Global Partnership

Gill Sakakini
Sunday, February 19, 2017 - 9:30am

Genesis 1- 2:3, Matthew 6: 25-34, Romans 8: 18-25

This morning we are focussing on our global partnership with the people of Katakala, Uganda and are particularly thinking of Rev. Sarah as she represents us with the love of Christ at St Apollo’s Church where she has just preached. In the spirit of the global partnership, let’s declare praise to our God in L’Ugandan, (the dialect based on Swahili spoken in Katakala).

"Makuma waffe yebazibuwe


Hearing the dynamic and familiar story of creation again this morning stops us from being small-minded or too parochial. You might recall the children's’ song “Our God is so big so strong and so mighty… whose words and actions remind us of the scope of the character of God we worship. Reading about the great dome of the sky, for a start, is heady stuff and takes me back to the Sistine Chapel ceiling, where with awe, as well as dizziness and a cricked neck, I leaned back to take in the visual panorama. I suspect that Michelangelo intended that giddy stance when he executed his masterpiece, the Creation of Adam, since any tourist or viewer is obliged to incline their whole being heavenward in some kind of nod to divine creativity.

The lofty descriptions of the creation of the universe in Genesis sweep us upwards allowing a wide-angled view of land masses and vast bodies of water. The writer offers us a lively, colourful, blow-by-blow narration of the coming into being of every kind of plant and every kind of animal in a breathtaking extravaganza of creativity. All of this - he declares to be good. No wonder the subject of creation has inspired artists since the very earliest times.

This story comes by way of an example. In 1940, four teenagers stumbled upon a cave in south-west France. Upon entering, they discovered it to be teeming with visual life: images of horses, stags, cats, humans – as well as abstract signs – lined the cave walls. The Paleolithic cave paintings at Lascaux are now world-famous, and are a visual celebration of the sheer abundance and diversity of living creatures. These creatures are depicted with haunting grace and beauty, and there is something utterly gratuitous about the wealth of images on the walls.

Why, you might ask, when prehistoric man had more pressing things on his mind (like survival, for instance), did he waste time painting creatures, some of which were of no utilitarian value to him whatsoever? Perhaps because this urge to ‘make’, not only tools for purpose, but also for the sheer delight of making (“just because…”), is universal and has its roots in the creation story in Genesis. We are made in God’s image, and the creative impulse we experience is God's own creative pulse in us (R. Bell). This urge to make is the impetus behind an upcoming course called “Imaging the Story” which will start at St Mary’s in April and which will offer the opportunity to explore what it means to make, not from nothing as God does, but from the raw materials of creation that God’s good creation provides.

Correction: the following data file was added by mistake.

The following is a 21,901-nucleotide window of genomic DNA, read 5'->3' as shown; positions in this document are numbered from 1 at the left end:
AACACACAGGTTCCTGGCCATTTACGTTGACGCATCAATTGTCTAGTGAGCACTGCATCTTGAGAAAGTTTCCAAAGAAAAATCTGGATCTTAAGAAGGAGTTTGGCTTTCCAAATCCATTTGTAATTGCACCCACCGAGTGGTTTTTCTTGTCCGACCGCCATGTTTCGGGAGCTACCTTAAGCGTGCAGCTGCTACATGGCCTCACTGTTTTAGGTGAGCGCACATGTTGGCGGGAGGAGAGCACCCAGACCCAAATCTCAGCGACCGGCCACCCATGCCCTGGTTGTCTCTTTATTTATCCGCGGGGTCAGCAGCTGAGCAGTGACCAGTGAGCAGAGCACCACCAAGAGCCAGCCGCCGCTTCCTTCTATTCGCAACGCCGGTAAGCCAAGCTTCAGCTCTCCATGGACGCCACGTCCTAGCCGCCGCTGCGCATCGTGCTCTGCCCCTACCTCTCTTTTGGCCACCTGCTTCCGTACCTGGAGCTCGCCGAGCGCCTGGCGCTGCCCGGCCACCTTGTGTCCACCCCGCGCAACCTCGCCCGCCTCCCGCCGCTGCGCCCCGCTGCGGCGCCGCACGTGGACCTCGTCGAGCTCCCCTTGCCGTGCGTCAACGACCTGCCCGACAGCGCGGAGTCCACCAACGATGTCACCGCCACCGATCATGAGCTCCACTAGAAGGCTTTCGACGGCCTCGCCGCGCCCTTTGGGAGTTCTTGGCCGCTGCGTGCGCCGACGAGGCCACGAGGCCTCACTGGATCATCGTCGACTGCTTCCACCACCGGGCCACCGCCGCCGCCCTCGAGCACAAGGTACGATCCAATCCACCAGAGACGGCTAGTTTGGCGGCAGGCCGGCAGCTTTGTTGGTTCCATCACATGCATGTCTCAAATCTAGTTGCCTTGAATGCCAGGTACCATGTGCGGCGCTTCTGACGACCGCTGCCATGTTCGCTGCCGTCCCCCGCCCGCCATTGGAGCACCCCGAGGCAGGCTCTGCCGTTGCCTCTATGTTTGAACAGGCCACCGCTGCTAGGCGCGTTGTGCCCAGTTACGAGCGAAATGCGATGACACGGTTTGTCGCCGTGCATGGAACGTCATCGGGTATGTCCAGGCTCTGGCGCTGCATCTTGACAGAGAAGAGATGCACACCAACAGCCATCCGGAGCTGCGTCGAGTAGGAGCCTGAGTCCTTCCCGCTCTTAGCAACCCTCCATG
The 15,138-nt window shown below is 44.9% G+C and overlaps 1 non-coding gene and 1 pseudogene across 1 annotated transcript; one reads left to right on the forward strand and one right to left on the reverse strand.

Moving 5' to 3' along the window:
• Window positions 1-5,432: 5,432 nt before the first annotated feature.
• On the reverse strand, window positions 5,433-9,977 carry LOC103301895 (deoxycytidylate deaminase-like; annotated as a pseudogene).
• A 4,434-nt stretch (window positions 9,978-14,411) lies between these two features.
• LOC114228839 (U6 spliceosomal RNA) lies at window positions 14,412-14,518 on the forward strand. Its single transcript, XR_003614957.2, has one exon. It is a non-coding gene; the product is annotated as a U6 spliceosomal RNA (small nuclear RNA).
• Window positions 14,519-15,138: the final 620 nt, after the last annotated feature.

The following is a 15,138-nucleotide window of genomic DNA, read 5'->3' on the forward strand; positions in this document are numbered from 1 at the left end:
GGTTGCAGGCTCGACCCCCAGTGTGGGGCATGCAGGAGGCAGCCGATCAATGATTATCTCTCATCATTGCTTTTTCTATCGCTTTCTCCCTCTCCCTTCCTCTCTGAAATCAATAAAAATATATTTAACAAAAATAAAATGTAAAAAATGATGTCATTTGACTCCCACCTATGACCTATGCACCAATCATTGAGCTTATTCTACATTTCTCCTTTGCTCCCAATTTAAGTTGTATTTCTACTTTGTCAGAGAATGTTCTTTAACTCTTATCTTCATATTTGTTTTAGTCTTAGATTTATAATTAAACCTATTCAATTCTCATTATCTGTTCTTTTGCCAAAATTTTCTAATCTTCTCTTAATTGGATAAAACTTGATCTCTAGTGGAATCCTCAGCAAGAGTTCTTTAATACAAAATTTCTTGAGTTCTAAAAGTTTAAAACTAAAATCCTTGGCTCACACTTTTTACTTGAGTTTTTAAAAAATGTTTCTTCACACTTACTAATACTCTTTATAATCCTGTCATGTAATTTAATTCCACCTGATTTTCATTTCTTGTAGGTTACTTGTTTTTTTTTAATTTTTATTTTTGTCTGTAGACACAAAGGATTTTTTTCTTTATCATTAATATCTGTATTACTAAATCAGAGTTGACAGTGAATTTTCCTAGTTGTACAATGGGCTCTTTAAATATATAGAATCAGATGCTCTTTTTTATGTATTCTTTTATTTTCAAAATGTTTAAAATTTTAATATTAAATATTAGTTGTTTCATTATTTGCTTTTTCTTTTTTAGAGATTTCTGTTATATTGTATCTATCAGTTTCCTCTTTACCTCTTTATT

I was aware of the connection between being made in God’s image and the impulse to create a couple of years ago when Steve, my husband, and I hosted Irene, the head teacher from Katakala. Faced with some linguistic and many cultural differences, we found that it was creativity that forged our friendship. We found such joy in exchanging things we’d made, cooking together, sharing our love of art, though digging deep for novel ways to communicate, and when walking in the garden and identifying common vegetables at the allotment. So, in spite of some differences, we were united as ones who bear God’s image and who respond to his creative pulse. This morning Irene and the community gathered at St Apollo’s church will have opened up the scrap book with Sarah to reveal pictures of your faces, in which they also will see the image of God reflected back to them.

The Creator God reveals himself to be a God who determines to be with his creatures and to share something of his likeness. This is why we are linked to others in our common humanity. He is not like an idea of God as a great Watchmaker, for example, who designs the world like an elaborate mechanism with cogs that he winds up then stands back and watches it work. The problem here is that Watchmakers do not suffer with their cogs – at most they intervene to clean or repair. This God is involved in our suffering which Paul says, in our Epistle, bears no comparison to the glory that is about to be revealed to us. We certainly experience suffering and its devastating effects in many ways: in the realms of the global, personal and family, national, and environmental, and we identify with creation’s groaning as we too long for an end to suffering. Yet we’re bound to pray and to strive, as Matthew urges, for the Kingdom’s coming with all the hope and patience that Paul exhorts us to, because as we stand with others we build God’s kingdom on earth piece by piece. 

Hope and reassurance are at the heart of our gospel passage where Jesus speaks to our human propensity to worry. He shows us how God’s good creation points to his abundant provision and care. The American writer Barbara Brown Taylor suggests that rather than search in other places for God creation itself speaks. She says:

“When people want to know more about God, the son of God tells them to pay attention to the lilies of the field and the birds of the air.”

In Old Basing and Lychpit as we look at English flowers and the circling red-kites, or as our far-away friends look at the array of Ugandan flora and fauna, may we all notice how much more our heavenly Father cares for us even than these things. Finally, as we share hospitality with Katakalan friends later over a meal, and as we share in the Eucharist shortly, may we know deep communion, as image bearers, united in his creative love.